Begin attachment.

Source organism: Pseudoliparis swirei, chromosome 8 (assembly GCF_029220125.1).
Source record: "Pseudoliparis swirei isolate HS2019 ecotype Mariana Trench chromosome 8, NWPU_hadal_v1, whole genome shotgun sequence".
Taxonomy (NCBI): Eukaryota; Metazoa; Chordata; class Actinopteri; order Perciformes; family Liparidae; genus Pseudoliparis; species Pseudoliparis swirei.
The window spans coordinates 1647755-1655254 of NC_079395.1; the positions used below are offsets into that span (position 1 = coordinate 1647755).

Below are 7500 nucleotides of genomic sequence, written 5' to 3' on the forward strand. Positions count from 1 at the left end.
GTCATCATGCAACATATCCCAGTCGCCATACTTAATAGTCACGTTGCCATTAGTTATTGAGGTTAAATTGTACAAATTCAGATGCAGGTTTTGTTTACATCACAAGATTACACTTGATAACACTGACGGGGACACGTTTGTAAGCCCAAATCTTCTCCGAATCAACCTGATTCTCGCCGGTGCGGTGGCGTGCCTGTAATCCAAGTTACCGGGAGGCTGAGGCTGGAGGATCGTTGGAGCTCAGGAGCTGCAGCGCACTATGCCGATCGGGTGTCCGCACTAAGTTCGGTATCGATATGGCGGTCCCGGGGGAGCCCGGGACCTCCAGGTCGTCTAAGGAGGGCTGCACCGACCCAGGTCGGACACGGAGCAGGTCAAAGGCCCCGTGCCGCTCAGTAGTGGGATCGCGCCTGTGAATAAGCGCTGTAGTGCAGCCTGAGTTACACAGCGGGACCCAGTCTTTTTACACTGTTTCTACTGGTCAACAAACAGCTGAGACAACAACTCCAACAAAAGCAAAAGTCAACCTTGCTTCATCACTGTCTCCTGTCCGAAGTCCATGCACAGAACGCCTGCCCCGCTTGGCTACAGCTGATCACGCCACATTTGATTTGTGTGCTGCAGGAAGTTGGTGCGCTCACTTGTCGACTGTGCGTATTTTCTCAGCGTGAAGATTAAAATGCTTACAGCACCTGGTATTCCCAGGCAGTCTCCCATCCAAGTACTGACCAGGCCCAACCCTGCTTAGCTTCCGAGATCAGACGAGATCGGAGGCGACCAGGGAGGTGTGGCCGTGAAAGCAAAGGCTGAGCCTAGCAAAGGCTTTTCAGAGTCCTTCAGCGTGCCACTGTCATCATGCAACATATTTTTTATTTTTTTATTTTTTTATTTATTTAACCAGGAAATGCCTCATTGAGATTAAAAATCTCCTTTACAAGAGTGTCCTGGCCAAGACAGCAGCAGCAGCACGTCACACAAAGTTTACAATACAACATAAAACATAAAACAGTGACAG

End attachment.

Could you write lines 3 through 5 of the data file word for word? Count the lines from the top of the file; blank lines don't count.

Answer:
Taxonomy (NCBI): Eukaryota; Metazoa; Chordata; class Actinopteri; order Perciformes; family Liparidae; genus Pseudoliparis; species Pseudoliparis swirei.
The window spans coordinates 1647755-1655254 of NC_079395.1; the positions used below are offsets into that span (position 1 = coordinate 1647755).

Below are 7500 nucleotides of genomic sequence, written 5' to 3' on the forward strand. Positions count from 1 at the left end.